Resolution Regimes and Bail-In

The consultation paper notes that there is ongoing work internationally in relation to resolution and recovery regimes for banks (including the UK’s special resolution regime under the Banking Act 2009) and ongoing international discussions about requiring banks to issue debt (or a certain amount of debt) subject to bail-in provisions. The recent EU consultation papers on crisis management and resolution and recovery plans recommend either (i) requiring all future senior debt of banks (subject to certain exemptions including covered bonds and other secured debt) to be subject to a write-down or conversion into equity upon being required to do so by relevant supervisors or (ii) requiring banks to issue a certain amount of debt subject to such bail-in provisions. The interim report of the UK’s Independent Commission on Banking issued on 12 April 20113 also favours banks being subject to such bail-in requirements, although concerns were raised that the first option promulgated by the EU Commission would encourage banks to structure around the rules. The FSA and HMT note that existing safeguards under the special resolution regime contained within the Banking Act 2009 protect creditors of covered bonds. They also state their view that any introduction of bail-in powers should not affect the claims of covered bond holders in relation to the cover pool, including the guarantee from the owner of the cover pool. The FSA and HMT state that an exemption for covered bonds from any bail-in provisions would have the effect that only a covered bondholder’s residual unsecured claims after realisation of collateral or recovery under the guarantee would be subject to bail-in rules. In this regard, it is interesting to note that the EU consultation papers envisage there where a bank’s debt is subject to bail-in provisions, the trigger point for any write-down or conversion to equity would be prior to the point of non-viability of the bank and with a view to avoiding its insolvency or liquidation. It is also envisaged that the occurrence of such trigger should not trigger an event of default or acceleration of other debt of the bank. In this event, there should therefore be no acceleration of any covered bonds issued by the bank or realisation of the collateral comprised in the cover pool at the time any bailin provisions contained in other debt of the bank take effect, in which case it would appear that there should not be any write-down or conversion of any residual claim of the covered bond holders as envisaged by the FSA and HMT. The consultation paper also states that as international negotiations about bail-in powers progress, relevant authorities should consider carefully the mechanisms by which creditors could call upon any guarantee forming part of a covered bond arrangement.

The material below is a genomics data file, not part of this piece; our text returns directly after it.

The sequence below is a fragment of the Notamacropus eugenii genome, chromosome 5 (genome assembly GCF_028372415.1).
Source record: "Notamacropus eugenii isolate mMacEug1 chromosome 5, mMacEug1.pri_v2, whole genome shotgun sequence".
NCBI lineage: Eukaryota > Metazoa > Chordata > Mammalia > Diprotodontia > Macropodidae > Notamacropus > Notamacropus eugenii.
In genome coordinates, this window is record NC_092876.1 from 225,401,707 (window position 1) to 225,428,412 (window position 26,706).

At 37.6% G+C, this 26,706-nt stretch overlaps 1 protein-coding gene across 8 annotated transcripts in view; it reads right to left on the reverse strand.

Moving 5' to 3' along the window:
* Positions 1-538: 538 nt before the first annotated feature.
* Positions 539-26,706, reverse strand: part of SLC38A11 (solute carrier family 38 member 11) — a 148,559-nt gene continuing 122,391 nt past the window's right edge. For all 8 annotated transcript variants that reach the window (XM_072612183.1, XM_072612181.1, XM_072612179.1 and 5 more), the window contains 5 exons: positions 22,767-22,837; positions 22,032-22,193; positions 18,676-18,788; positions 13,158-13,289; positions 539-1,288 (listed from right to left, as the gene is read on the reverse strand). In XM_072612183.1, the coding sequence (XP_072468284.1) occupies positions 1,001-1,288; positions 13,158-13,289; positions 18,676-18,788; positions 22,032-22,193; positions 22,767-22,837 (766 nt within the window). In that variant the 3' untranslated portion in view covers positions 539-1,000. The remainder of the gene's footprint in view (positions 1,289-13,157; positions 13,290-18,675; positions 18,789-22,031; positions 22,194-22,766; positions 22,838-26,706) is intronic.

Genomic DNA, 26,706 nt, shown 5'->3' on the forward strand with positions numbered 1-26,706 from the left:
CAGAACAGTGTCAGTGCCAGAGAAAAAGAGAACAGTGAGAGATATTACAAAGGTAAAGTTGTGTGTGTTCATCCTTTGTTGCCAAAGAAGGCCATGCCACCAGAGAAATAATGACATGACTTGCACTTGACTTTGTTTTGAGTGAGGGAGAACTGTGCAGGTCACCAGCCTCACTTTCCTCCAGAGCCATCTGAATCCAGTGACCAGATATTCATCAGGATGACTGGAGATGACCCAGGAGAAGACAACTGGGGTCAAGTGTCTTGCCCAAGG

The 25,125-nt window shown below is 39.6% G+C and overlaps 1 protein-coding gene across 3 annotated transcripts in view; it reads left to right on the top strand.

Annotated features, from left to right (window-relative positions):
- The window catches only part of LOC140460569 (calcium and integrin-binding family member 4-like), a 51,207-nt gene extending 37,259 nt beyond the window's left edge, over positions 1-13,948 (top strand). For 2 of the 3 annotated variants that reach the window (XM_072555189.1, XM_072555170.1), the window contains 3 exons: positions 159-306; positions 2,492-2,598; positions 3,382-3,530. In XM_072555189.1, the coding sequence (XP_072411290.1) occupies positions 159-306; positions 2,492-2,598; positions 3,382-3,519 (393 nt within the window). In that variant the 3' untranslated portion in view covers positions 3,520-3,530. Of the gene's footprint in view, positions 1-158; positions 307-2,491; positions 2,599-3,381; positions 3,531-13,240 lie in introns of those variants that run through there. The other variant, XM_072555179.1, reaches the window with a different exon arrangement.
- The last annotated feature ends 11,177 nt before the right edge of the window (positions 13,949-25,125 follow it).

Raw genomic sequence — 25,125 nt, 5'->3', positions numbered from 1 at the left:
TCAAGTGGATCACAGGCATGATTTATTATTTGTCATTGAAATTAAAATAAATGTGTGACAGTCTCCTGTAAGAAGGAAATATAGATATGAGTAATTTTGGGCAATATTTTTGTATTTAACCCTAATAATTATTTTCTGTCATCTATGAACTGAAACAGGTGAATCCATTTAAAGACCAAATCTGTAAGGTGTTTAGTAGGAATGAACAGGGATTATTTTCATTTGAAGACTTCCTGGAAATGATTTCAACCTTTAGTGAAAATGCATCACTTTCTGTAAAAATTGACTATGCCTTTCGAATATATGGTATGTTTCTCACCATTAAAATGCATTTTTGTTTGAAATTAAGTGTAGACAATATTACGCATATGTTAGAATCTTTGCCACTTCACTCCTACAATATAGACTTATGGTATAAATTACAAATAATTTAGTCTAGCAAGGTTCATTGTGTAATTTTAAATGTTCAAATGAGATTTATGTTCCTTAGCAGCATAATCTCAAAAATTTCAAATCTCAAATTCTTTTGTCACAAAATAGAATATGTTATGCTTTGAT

Other Regulatory Issues

Other regulatory issues considered in the consultation paper include:

  • Asset encumbrance: It is noted that encumbering assets for a particular transaction, including the cover pool under a covered bond transaction, results in such assets not being available to meet claims of unsecured creditors including depositors protected by the UK’s Financial Services Compensation Scheme. This could therefore increase costs to taxpayers in the event of the bank’s failure. It is noted that the FSA monitors covered bond issuances and other forms of asset encumbrance on a case by case basis and makes an assessment of the volume of encumbered assets as a proportion of the firm’s total assets and the level of over collateralisation in the cover pool. Firms with high levels of encumbrance may be required to hold additional capital. It is stated that the FSA is conducting a review to develop its asset encumbrance policy.